A blood glucose levels chart is a handy thing to have access to for deciphering those glucose numbers on a blood test. Most of us don’t have any idea what good numbers are and looking at the glucose levels chart to compare it to your numbers can be enlightening.
Usually a grade of 100 is perfect and a higher score than that means extra credit points were added. That isn’t the case with a blood sugar level score, it’s more like golf where the lower the score the better off a person is. 100 is the upper level of where a person wants to be and higher than that can indicate existing health problems or future health problems that will develop.
The test results in the picture below show a glucose level of 102 which is just over the acceptable fasting blood glucose level. It’s not exactly the same as getting an “A” instead of an “A+”. It’s more like standing on the edge of a cliff and the jury is out on whether or not you are going to fall off or regain your balance and continue on your way.
My doctor told me that the profile of my blood test looks like metabolic syndrome or possible pre-diabetes and that steps need to be taken now to get things back on track and not fall off that cliff. I don’t need things looking like a diabetic blood sugar chart. Every year older I get those fasting glucose levels seem to creep up a little bit away from normal blood sugar levels. Getting them back in order is a matter of eating better and making sure that daily exercise is part of my life. The time to reverse that gradual increase in blood sugar levels is now when it can be done through diet and exercise, not later when it is a condition that needs to be managed with daily medicine.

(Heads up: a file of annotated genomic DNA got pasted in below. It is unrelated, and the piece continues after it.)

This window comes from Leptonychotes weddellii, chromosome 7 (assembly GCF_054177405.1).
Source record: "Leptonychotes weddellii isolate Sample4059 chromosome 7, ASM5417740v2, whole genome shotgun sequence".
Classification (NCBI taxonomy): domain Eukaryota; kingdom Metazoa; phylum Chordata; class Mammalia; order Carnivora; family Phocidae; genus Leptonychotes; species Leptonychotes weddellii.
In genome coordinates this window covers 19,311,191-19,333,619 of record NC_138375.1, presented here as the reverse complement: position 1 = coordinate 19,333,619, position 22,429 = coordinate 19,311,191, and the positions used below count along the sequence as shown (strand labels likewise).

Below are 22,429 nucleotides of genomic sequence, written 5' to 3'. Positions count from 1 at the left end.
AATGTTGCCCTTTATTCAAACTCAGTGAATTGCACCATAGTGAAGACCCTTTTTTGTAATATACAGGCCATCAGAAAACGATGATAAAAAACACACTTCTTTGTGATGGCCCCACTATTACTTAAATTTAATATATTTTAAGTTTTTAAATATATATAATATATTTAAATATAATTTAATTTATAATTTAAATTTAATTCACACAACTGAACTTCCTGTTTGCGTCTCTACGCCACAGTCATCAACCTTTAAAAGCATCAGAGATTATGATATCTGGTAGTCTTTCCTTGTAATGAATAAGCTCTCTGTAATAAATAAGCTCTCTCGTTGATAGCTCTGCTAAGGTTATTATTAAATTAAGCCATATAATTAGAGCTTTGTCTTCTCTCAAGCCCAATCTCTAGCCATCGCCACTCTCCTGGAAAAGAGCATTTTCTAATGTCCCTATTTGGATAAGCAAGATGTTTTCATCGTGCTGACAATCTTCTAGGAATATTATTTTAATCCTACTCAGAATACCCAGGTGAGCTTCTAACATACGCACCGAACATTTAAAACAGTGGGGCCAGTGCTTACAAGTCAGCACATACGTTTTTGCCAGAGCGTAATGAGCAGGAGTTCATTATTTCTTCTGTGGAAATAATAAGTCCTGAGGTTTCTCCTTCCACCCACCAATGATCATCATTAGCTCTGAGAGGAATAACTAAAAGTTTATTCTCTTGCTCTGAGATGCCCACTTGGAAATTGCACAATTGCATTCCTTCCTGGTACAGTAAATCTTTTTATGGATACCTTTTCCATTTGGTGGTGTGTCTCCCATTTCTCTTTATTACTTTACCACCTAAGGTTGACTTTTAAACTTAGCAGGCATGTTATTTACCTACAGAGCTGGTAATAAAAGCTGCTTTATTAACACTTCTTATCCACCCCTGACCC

A recent study suggests that a breakfast made up of low glycemic index foods can help a person keep blood sugar levels from spiking and then crashing during the rest of the day. The study recommended including almonds as part of breakfast to keep glucose levels in a normal range. I don’t think that the study was commissioned by almond growers so it is probably worth looking into. As you could probably guess lower glycemic index foods are lower in sugar and higher in fiber than most foods. It means a change to old eating habits and more focus on reading food labels than before.
Then other part to fighting pre-diabetes and keeping normal blood glucose levels is adding exercise to the day. I seem to go in spurts of regular daily exercise followed by periods of sloth and excessive television watching. More discipline and changing up old exercise routines is my plan to keep on track with an exercise program. Hopefully this will make the numbers on the blood sugar levels chart look better and not like the ones on a diabetic blood sugar chart.